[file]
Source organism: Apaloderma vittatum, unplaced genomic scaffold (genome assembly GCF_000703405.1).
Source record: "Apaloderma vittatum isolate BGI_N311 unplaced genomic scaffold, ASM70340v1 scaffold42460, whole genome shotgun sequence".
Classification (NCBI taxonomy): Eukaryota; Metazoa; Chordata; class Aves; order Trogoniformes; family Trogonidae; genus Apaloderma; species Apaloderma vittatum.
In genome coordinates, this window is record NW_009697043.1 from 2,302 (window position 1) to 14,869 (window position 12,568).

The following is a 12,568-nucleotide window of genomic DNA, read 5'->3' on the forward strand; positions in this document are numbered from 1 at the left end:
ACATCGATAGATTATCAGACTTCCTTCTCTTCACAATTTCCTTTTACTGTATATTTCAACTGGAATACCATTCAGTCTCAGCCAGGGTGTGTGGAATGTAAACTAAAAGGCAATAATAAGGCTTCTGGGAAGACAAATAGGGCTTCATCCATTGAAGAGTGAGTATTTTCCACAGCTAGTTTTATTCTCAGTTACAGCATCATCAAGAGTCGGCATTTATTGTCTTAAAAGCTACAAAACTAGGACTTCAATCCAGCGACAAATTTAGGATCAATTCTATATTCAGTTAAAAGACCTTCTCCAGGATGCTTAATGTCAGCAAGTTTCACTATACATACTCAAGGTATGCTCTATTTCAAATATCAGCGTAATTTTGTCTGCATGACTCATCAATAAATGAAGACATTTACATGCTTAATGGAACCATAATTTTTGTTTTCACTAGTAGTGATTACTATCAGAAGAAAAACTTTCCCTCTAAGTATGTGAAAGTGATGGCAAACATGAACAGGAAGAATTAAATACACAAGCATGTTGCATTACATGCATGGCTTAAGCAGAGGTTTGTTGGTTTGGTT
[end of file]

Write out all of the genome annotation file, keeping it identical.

Source organism: Apaloderma vittatum, unplaced genomic scaffold (genome assembly GCF_000703405.1).
Source record: "Apaloderma vittatum isolate BGI_N311 unplaced genomic scaffold, ASM70340v1 scaffold42460, whole genome shotgun sequence".
Classification (NCBI taxonomy): Eukaryota; Metazoa; Chordata; class Aves; order Trogoniformes; family Trogonidae; genus Apaloderma; species Apaloderma vittatum.
In genome coordinates, this window is record NW_009697043.1 from 2,302 (window position 1) to 14,869 (window position 12,568).

The following is a 12,568-nucleotide window of genomic DNA, read 5'->3' on the forward strand; positions in this document are numbered from 1 at the left end:
ACATCGATAGATTATCAGACTTCCTTCTCTTCACAATTTCCTTTTACTGTATATTTCAACTGGAATACCATTCAGTCTCAGCCAGGGTGTGTGGAATGTAAACTAAAAGGCAATAATAAGGCTTCTGGGAAGACAAATAGGGCTTCATCCATTGAAGAGTGAGTATTTTCCACAGCTAGTTTTATTCTCAGTTACAGCATCATCAAGAGTCGGCATTTATTGTCTTAAAAGCTACAAAACTAGGACTTCAATCCAGCGACAAATTTAGGATCAATTCTATATTCAGTTAAAAGACCTTCTCCAGGATGCTTAATGTCAGCAAGTTTCACTATACATACTCAAGGTATGCTCTATTTCAAATATCAGCGTAATTTTGTCTGCATGACTCATCAATAAATGAAGACATTTACATGCTTAATGGAACCATAATTTTTGTTTTCACTAGTAGTGATTACTATCAGAAGAAAAACTTTCCCTCTAAGTATGTGAAAGTGATGGCAAACATGAACAGGAAGAATTAAATACACAAGCATGTTGCATTACATGCATGGCTTAAGCAGAGGTTTGTTGGTTTGGTT